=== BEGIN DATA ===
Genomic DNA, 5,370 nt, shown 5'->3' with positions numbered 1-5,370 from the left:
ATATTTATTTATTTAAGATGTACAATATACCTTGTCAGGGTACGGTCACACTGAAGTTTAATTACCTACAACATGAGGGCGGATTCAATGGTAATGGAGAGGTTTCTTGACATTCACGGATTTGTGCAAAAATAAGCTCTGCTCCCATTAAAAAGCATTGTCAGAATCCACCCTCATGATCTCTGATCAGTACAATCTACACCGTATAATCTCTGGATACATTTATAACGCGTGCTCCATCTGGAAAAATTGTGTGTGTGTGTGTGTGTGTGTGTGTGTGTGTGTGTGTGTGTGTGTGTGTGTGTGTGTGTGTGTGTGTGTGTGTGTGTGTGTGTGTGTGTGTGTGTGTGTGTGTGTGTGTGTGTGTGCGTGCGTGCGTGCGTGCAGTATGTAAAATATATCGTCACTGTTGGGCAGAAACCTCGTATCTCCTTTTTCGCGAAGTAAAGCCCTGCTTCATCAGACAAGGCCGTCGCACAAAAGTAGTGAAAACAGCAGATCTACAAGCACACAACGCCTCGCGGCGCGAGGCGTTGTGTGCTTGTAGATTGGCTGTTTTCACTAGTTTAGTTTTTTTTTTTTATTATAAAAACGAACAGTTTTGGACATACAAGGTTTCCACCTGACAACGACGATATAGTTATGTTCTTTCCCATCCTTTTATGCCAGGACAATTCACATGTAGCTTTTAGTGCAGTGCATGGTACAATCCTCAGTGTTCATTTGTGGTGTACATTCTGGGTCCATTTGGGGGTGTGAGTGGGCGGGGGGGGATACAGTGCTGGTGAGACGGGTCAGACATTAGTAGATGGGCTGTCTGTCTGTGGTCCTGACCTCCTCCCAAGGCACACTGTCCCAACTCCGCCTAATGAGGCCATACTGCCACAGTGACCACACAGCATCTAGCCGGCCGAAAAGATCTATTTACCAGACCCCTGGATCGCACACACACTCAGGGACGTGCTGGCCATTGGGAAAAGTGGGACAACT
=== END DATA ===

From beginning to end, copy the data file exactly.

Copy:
Genomic DNA, 5,370 nt, shown 5'->3' with positions numbered 1-5,370 from the left:
ATATTTATTTATTTAAGATGTACAATATACCTTGTCAGGGTACGGTCACACTGAAGTTTAATTACCTACAACATGAGGGCGGATTCAATGGTAATGGAGAGGTTTCTTGACATTCACGGATTTGTGCAAAAATAAGCTCTGCTCCCATTAAAAAGCATTGTCAGAATCCACCCTCATGATCTCTGATCAGTACAATCTACACCGTATAATCTCTGGATACATTTATAACGCGTGCTCCATCTGGAAAAATTGTGTGTGTGTGTGTGTGTGTGTGTGTGTGTGTGTGTGTGTGTGTGTGTGTGTGTGTGTGTGTGTGTGTGTGTGTGTGTGTGTGTGTGTGTGTGTGTGTGTGTGTGTGTGTGTGTGTGCGTGCGTGCGTGCGTGCAGTATGTAAAATATATCGTCACTGTTGGGCAGAAACCTCGTATCTCCTTTTTCGCGAAGTAAAGCCCTGCTTCATCAGACAAGGCCGTCGCACAAAAGTAGTGAAAACAGCAGATCTACAAGCACACAACGCCTCGCGGCGCGAGGCGTTGTGTGCTTGTAGATTGGCTGTTTTCACTAGTTTAGTTTTTTTTTTTTATTATAAAAACGAACAGTTTTGGACATACAAGGTTTCCACCTGACAACGACGATATAGTTATGTTCTTTCCCATCCTTTTATGCCAGGACAATTCACATGTAGCTTTTAGTGCAGTGCATGGTACAATCCTCAGTGTTCATTTGTGGTGTACATTCTGGGTCCATTTGGGGGTGTGAGTGGGCGGGGGGGGATACAGTGCTGGTGAGACGGGTCAGACATTAGTAGATGGGCTGTCTGTCTGTGGTCCTGACCTCCTCCCAAGGCACACTGTCCCAACTCCGCCTAATGAGGCCATACTGCCACAGTGACCACACAGCATCTAGCCGGCCGAAAAGATCTATTTACCAGACCCCTGGATCGCACACACACTCAGGGACGTGCTGGCCATTGGGAAAAGTGGGACAACT